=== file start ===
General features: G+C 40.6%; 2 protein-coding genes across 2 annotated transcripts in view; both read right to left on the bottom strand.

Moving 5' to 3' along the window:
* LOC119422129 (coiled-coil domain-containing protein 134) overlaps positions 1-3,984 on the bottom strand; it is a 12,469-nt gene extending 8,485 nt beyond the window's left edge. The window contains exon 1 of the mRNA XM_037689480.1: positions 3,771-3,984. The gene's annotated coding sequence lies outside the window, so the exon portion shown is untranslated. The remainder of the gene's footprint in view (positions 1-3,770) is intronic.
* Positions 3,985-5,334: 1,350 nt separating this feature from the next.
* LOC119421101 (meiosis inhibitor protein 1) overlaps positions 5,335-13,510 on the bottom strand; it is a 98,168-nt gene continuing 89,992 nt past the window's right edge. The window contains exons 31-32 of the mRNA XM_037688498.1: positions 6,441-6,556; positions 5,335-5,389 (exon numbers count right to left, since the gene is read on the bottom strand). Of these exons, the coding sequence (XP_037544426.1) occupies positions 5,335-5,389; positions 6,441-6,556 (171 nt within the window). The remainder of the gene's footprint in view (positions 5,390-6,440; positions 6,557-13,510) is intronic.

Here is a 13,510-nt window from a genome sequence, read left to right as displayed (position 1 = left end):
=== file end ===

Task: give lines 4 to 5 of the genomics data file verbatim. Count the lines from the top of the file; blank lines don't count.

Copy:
* Positions 3,985-5,334: 1,350 nt separating this feature from the next.
* LOC119421101 (meiosis inhibitor protein 1) overlaps positions 5,335-13,510 on the bottom strand; it is a 98,168-nt gene continuing 89,992 nt past the window's right edge. The window contains exons 31-32 of the mRNA XM_037688498.1: positions 6,441-6,556; positions 5,335-5,389 (exon numbers count right to left, since the gene is read on the bottom strand). Of these exons, the coding sequence (XP_037544426.1) occupies positions 5,335-5,389; positions 6,441-6,556 (171 nt within the window). The remainder of the gene's footprint in view (positions 5,390-6,440; positions 6,557-13,510) is intronic.